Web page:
But that ‘less is more’ philosophy can be hard to grasp, especially given our consumer culture now, right?
Society certainly is not moving towards an appreciation for having less stuff. There are always cultures and people in them that speak for the benefits of having less, not getting into ownership and recognising that there’s a certain freedom in that, a refinement. But it’s not for everyone. I mean everyone talks about ‘spring cleaning’ or ‘having a clear out’ and it is hard work. I’m not saying it’s easy to just have what you need. It’s a constant battle.
Even for monks, if one story is true…
Well, yes. I was doing a monastery for Cistercian monks. The abbot and the prior turned up at the office and we discussed their project and then I invited them home for tea. Then I let them look around the house and the next time they came to the office they said, “Don’t you think this is a little too austere for us?” “Cistercian Trappist monks think I’m too austere. My god,” I thought. “There’s no hope for me.” But actually they embraced it.
'I don’t think you need more than the absolute minimum, what’s necessary to do a certain function – whether that’s cooking or sitting or working or shopping or praying, for that matter. I’m about putting in only the stuff that’s necessary for the job at hand.'
It’s tricky for them because they never leave the grounds of the monastery normally, so you need to make it comfortable for them, so they have enough physical space not to feel closed in. Actually, I think it’s very nice for them because they don’t have any possessions – just their underpants and a watch, because even though they have the bell, time-keeping is quite important to them. They cut it quite fine between workshops and lunch and seven or eight services a day. They don’t even think of their underpants as being personal, though most of them seem to wear Calvin Klein.
Is that why people are wary of minimalism, or wary of those who espouse it?
What does surprise me is the level of emotion that minimalism seems to bring. People seem to think that because I do what I do, that is in some way a criticism of their acquisitiveness. They always say, “You’d hate my house – it’s so cluttered,” but to me it’s not a conversation – I’m very happy to go to their house. I’m not trying to change the world. The thing is that if you only have what you need your life will be clearer and easier, which is exhilarating. And if you say that strongly enough, the inference is that their life is the opposite, but that’s not the case at all.
I assume you’re not a big shopper, then.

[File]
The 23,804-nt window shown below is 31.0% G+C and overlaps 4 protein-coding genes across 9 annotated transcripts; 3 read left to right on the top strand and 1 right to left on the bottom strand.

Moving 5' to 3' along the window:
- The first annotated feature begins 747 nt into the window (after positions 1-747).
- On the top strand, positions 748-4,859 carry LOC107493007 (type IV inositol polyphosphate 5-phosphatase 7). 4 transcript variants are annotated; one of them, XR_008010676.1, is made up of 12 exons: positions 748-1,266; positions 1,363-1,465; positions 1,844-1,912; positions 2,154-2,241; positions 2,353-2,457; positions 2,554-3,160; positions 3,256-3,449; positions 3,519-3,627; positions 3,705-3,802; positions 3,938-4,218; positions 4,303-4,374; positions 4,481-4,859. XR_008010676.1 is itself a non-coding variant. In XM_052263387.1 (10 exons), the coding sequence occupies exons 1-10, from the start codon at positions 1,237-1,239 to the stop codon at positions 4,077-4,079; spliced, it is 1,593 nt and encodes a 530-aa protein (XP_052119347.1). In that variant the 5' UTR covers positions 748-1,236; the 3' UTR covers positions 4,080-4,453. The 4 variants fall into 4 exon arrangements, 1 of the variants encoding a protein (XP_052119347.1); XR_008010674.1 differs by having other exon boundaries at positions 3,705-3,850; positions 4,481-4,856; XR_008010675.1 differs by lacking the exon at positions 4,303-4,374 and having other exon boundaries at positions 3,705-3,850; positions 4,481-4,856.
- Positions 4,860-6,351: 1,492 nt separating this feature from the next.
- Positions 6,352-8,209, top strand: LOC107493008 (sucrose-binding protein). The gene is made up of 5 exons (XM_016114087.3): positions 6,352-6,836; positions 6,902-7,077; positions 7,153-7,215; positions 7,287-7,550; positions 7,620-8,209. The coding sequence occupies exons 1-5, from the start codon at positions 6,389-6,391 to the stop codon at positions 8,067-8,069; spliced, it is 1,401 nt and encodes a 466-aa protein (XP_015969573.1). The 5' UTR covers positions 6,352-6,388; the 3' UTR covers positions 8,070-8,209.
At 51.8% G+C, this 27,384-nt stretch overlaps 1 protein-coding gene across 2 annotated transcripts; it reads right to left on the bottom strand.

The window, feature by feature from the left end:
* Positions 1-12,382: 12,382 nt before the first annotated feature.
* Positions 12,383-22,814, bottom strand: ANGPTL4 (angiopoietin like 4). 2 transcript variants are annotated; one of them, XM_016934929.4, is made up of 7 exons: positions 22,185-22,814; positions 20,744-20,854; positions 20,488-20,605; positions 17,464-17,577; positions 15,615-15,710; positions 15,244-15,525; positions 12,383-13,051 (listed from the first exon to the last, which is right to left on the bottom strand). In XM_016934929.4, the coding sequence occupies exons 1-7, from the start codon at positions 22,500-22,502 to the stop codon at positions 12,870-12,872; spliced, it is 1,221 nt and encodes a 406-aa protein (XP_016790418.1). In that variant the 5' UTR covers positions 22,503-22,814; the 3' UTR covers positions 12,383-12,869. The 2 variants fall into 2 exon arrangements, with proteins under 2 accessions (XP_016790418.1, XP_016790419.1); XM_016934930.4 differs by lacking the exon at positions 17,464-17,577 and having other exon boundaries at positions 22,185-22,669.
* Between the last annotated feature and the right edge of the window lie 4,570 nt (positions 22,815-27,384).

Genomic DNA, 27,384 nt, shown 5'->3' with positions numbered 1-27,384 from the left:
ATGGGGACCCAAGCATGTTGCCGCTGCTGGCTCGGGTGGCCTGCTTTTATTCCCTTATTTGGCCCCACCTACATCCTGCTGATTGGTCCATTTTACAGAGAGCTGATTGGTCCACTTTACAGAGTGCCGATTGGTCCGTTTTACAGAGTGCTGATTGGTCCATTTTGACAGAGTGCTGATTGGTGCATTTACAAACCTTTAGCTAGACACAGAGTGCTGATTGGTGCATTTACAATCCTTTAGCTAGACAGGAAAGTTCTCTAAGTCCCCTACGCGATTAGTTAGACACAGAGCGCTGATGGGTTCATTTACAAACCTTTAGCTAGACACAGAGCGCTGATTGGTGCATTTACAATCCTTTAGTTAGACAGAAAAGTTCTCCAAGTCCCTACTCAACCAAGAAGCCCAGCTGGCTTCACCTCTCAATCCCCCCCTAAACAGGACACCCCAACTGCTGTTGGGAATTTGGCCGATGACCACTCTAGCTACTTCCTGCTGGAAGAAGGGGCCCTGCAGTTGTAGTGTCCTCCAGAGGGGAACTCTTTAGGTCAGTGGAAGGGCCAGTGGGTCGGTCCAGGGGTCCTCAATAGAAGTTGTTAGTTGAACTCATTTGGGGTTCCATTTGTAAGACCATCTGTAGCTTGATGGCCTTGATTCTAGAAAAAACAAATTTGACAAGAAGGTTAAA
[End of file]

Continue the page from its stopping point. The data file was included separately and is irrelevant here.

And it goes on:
I don’t shop at all. Very kindly, my wife Catherine gets my clothes and invariably I have a fairly minimal uniform. Sometimes that doesn’t go right when she buys my shoes as well and, of course, they’re difficult to size. She sometimes gets quite irritable about it, when I tell her a pair doesn’t fit. She says, ‘Well, go and get them yourself then.” But shopping is such an anathema to me and I never understand why people adore it, why they find it exciting, therapeutic, pleasurable. To me, it’s just full of pitfalls of getting the wrong thing.
My wife will just buy a lamp if she needs a lamp. I’ll spend a lifetime looking for the right lamp and end up not having one at all. My wife likes materials and fabrics which is a good thing because it means she can do the rugs and things I wouldn’t normally have. And she’s kind enough to only have them in natural or white. She keeps threatening to bring in pink pillows.
At one point you considered the monastic life for yourself, didn’t you?
I was 24, but might as well have been a schoolboy. I saw this amazing documentary about monks in a Japanese Zen Buddhist temple on top of a mountain practising kendo and thought, “If I could go there and train, I could reach enlightenment and that would be great.”
Of course, I got there, they sent me to scrub floors and I lasted about four hours, not four decades. It was an amazing monastery. But clearly that kind of life is only for those who get the calling. And, looking back, I don’t ever think I’ve missed my calling. I’m far too earthly. I love physical spaces. I don’t own much. But making buildings doesn’t really square with that kind of [monastic] life.
Talking of God, is that where the details are?
God is in the details. It’s an old saying, but true. Small things matter and it’s a combination of them all that creates the calm and un-jarring space. If you don’t get the details right, your eyes are caught by them and the overall effect is ruined. To that end, quality is important. All of our stuff relies on very exact tolerances. If the floor isn’t level or the door isn’t square, it won’t work – and, not having skirting and so on, there’s nowhere to hide. If you pull it off, the benefits are there, but it’s tricky.